Similarly, a vague feudalism is only one of a plethora of possible social formation and each type of society will have its own distinct complexion and balance. Think through the reasons why each part of your world is the way it is. A people blessed with rich resources will tend to be more peaceful and have a strong legal code, as compared with a land of scarcity where brigandage and a desperate fight for survival may be the norm; a society that values individuality as a supreme virtue will have quite different mores from one which prizes collective action, and so on.

Magic and religion

Magic is a staple of fantasy fiction. In your world how would magic work and how would it shape wider society? Powers based on attunement and sympathy with nature would be very different from dark sorceries based on the summoning of demons, not just in terms of magical style but, more broadly, in how they would be perceived and dealt with by the general populace.

The same goes for religion. Monotheistic, polytheistic or pantheistic religions will both influence and be influenced by the society around them. A shamanistic religion, for example, is part and parcel of particular types of culture, nomadic and tribal, and would not fit well as an underpinning of a feudal society.

Dignifying diversity

Social behavior does not arise in a vacuum but grows out of an individual’s cultural matrix. We are, happily, more aware now of human diversity: attitudes to gender roles, sexuality, race, and non-neurotypical mental states are much broader than they were. Drawing on a wide view of history and anthropology we can see that those recently, and pejoratively labeled “mad,” for example, would in other times and societies have been seen as “holy fools” or in special contact with the gods.

The status of women and attitudes towards same-sex relationships have also varied widely in different cultures. In writing fantasy, we should cast our net wide in trying to envision our worlds. That is not to say that we should simply give our work a few tokenistic twists; much less is it to promote some sort of “agenda”; it is simply an openness to the sensuous richness and the vast compass of forms of human life.

Beyond the human

Beyond the human, we can also look to the non-human persons that form part of the stock-in-trade of fantasy. Dwarves, elves, orcs, and dragons are firm fixtures here, but again there is scope for the development of weird and wild non-human societies. We can also draw on our current awareness of the “ecological” – the fabric of life considered as a whole. Different and new ways of envisioning people’s relationship to Nature are ripe for exploration in fantasy fiction.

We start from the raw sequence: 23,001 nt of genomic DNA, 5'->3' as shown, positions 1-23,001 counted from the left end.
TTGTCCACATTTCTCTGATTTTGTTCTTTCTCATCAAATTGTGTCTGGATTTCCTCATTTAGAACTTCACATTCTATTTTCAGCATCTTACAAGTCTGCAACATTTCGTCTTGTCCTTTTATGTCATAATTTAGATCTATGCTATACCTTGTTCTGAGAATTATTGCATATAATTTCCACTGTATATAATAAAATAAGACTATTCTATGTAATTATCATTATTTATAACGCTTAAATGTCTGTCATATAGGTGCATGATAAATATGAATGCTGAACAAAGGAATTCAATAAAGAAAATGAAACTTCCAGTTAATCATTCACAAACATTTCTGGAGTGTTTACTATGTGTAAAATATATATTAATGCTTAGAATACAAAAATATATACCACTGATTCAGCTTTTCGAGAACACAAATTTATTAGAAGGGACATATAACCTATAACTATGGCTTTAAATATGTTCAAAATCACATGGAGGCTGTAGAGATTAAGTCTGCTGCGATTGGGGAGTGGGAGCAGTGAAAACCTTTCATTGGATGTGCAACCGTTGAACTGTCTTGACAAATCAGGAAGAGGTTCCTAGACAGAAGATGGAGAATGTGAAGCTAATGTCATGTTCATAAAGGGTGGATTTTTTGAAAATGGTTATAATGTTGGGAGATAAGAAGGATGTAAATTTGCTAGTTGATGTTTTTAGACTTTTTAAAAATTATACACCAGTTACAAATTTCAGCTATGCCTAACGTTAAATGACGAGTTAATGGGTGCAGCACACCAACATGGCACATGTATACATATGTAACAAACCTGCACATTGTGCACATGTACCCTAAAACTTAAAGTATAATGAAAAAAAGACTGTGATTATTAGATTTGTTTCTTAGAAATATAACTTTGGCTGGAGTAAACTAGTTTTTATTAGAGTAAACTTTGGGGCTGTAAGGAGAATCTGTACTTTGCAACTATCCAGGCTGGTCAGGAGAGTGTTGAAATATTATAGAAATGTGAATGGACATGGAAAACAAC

Three tips for stronger world-building

How, then, can we encourage greater breadth and depth of insight? The authorial process of worldbuilding can feel overwhelming at the best of times. Here are three tips.

First, within the fantasy genre itself, read outside your comfort zone. Seek out authors or approaches that you think you may find challenging or even uncomfortable – you may be pleasantly surprised and you will avoid a narrow niche of your favored sub-genre.

Second, don’t just read fantasy! Consideration of the richness of world history, its myths and legends and the manifold ways that peoples in the past have lived their lives forms a rich loam for the germination of ideas. Don’t merely transpose from whatever you read but use it to spark the alchemical process of creation.

Last, don’t just read! Outside your door is a whole wide world that offers a wealth of material. From your friends and neighbors to Mandaeans in the Middle East, Australian aborigines and kids scraping a living in Brazilian favelas, there is an inspiration to spark enough ideas for a million fantasy novels…

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Martin Jenkins is a freelance writer, researcher, and editor. Publications include the experimental novel A New Science of Navigation and a contribution to the Soul Bay Press short story anthology.

2 Responses

  1. Jaq D Hawkins

    “A shamanistic religion, for example, is part and parcel of particular types of culture, nomadic and tribal, and would not fit well as an underpinning of a feudal society.”

    Unless of course they are in contrast. 😉 In my Goblin Trilogy, the human world has fallen into a loose feudal model after civilisation as we know it collapsed, while the goblins have a deep, spiritual relationship with the Earth. Discovering their Shamanic way of life gave me a lot of writing pleasure.

  2. Daugthers of Twilight

    Characters are an important element of a story. No story will ever progress when it does not have any character in it. Heroes, particularly, are the revered characters of most stories. They are the kind, strong, and smart characters who will brave any challenge and difficulty just to achieve their goals, which are, more often than not, for the good of all.